On Sunday morning, we woke up and settled on a little breakfast place down the street from our hotel called Café Beignet, where Chad ate beignets and Alli had eggs while we read the paper.  The sports section wouldn’t shut up about LSU football.  Then, we hopped on the St. Charles Ave streetcar for a ride through the Garden District and past some of the most amazing, old-time houses we had ever seen along with some of the city’s universities.  On the ride we also experienced a brief but driving rainstorm and saw an accident in which an SUV hit a light poll along the streetcar path blocking both directions of traffic.   We got out and walked the remaining distance back to downtown and then out along the river where we experienced a tourist mall that all major cities on a body of water have.  They all look the same and sell the same stuff, and after finally reaching the exit, we got on the riverfront streetcar line and headed for the Fest.

Some of the great bands included ragtime orchestras, a guy the locals say can play like Louis named Kermit Ruffins, and a Japanese band led by Yoshio Toyama who probably turned out to be our favorite because he had amazing chops and actually sounded like Louis when he sang – West End Blues, Aint Misbehavin, Hello Dolly, What a Wonderful World, When the Saints Go Marching In, and finally a 30 minute trumpet tribute with horn players from all the days’ bands to end the show.

We ended the day at Mr. B’s Bistro – a famous Brennan family restaurant of NOLA – where the meal consisted of a Sazerac, a bottle of pinot noir rosé, three different kinds of soups including two different gumbos, scallops, amberjack, rabbit (ordered by Alli and most likely the reason for her upset stomach) (it came on the sampler plate!), their famous BBQ shrimp (not the grilled with KC Masterpiece kind) that had a sauce truly good enough to drink, an espresso, sorbet, and Banana Foster which was invented by the Brennans.  What can you do after that besides call it a trip?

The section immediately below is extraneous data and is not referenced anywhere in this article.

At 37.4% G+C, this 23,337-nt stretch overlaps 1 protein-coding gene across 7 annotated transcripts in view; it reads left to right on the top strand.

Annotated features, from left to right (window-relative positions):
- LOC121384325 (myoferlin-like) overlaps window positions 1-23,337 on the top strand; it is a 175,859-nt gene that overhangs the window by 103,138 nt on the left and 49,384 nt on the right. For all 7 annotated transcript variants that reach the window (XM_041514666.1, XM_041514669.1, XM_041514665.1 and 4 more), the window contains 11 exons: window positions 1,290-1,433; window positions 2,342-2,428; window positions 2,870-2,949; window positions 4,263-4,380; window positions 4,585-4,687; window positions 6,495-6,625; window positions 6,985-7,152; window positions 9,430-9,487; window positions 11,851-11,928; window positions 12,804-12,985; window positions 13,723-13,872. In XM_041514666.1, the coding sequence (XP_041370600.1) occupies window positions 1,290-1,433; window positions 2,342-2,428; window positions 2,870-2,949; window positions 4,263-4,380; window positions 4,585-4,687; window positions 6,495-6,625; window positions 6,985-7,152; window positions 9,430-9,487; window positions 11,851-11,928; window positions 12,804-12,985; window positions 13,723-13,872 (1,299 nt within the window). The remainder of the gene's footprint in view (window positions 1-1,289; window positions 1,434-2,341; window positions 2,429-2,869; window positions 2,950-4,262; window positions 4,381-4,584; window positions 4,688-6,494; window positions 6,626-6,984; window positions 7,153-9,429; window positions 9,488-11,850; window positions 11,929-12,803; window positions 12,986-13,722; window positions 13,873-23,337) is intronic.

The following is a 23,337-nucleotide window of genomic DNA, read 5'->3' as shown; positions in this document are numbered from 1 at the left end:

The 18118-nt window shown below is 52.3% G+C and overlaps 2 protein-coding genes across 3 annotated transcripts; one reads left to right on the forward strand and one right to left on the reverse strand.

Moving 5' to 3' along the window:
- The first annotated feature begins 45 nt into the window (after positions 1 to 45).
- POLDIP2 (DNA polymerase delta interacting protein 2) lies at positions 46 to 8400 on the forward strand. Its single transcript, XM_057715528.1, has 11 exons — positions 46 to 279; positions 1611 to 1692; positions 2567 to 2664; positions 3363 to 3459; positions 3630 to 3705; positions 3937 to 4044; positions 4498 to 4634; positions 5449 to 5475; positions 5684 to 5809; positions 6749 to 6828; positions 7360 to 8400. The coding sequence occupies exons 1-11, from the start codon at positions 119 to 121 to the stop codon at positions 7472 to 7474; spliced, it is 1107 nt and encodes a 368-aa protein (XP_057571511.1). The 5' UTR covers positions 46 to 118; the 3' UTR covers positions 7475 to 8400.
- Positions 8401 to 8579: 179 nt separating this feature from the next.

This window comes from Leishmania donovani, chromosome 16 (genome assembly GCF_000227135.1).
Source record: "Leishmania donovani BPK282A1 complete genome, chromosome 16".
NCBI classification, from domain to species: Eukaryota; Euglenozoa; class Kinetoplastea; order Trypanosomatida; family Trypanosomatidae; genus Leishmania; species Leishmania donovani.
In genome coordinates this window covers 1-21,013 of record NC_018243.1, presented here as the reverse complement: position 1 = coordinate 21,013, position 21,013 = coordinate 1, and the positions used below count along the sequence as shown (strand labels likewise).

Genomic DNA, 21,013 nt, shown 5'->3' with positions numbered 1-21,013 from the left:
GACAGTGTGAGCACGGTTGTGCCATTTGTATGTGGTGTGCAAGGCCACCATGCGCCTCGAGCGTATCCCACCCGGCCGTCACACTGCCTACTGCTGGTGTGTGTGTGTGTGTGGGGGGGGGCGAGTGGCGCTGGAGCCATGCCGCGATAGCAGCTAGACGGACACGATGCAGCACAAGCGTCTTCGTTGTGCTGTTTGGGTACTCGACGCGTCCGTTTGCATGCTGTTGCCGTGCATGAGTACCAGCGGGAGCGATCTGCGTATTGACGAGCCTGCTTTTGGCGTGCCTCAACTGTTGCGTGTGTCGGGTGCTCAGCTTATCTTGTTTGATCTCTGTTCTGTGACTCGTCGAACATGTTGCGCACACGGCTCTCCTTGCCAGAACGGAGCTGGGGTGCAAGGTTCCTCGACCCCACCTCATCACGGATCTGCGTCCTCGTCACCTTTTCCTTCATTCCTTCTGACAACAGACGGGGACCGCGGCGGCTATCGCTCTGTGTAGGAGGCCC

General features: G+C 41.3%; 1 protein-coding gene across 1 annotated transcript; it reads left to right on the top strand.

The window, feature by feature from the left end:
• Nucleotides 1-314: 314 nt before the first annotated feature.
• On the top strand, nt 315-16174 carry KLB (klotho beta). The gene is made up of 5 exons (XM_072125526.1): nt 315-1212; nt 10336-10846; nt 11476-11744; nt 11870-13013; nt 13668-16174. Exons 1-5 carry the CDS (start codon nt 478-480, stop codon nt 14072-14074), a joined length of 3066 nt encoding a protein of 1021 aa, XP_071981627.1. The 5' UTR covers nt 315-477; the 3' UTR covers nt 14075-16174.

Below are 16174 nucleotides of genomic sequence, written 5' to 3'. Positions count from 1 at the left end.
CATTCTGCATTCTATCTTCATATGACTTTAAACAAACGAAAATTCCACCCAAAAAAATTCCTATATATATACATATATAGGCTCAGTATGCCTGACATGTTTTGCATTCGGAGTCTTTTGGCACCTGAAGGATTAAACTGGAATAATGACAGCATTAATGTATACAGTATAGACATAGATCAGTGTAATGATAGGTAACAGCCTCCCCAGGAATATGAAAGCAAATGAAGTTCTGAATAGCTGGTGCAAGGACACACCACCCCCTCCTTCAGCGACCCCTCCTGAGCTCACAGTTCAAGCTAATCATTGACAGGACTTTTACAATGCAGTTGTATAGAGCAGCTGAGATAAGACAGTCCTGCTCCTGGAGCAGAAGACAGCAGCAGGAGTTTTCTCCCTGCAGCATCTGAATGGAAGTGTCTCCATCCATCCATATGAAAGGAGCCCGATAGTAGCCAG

Other thoughts about New Orleans:

- It’s really amazing how far below the water line this city really is.  When taking the riverfront streetcar, you can look to your right and see the Mississippi River and then look back to the left over the tops of the levees that slide into place and see the first floors of the buildings are actually below you.  In some cases, even the second floors are, too.  The city is still recovering from Katrina and you can still feel the presence that event has left.  Maybe they should hire the Dutch to build some canals here.

- The English pronunciations of French street names are funny and hard to get used to for someone who speaks French.

- People are interesting and like reasons to celebrate.  We met: 1) a real estate broker who left his open house wide open to go buy some popcorn shrimp.  We startled him walking OUT of his building because we were curious about NOLA real estate.  Thirty minutes later, we had a list of places to go and a bunch of interesting stories in our heads. 2) A older, gay tour guide who was giving a mixed drink walking tour that included the absinthe bar next to the cathedral.  He told us that when a bachelor party takes the walking tour, he takes them to the oldest gay bar in the country.  He also kept touching Chad’s shoulder. 3) A Creole bartender at Dragos that had a heavy, thick Louisiana accent that couldn’t get over the fact that Chad was taking pictures of the oysters.

- New Orleans is home to most of America’s truest art forms in terms of food and music.  Jazz just might be the truest of them all, and even in the food, you can feel and taste the African and multicultural influences that make this city so special.

-There’s always a reason to go back including: more festivals, the absinthe museum, K-Pauls (a restaurant that doesn’t own a microwave or even a freezer), Sazeracs at the Sazerac bar, a tour of the 9th Ward, and to track down the statue of Ignatius Reilly.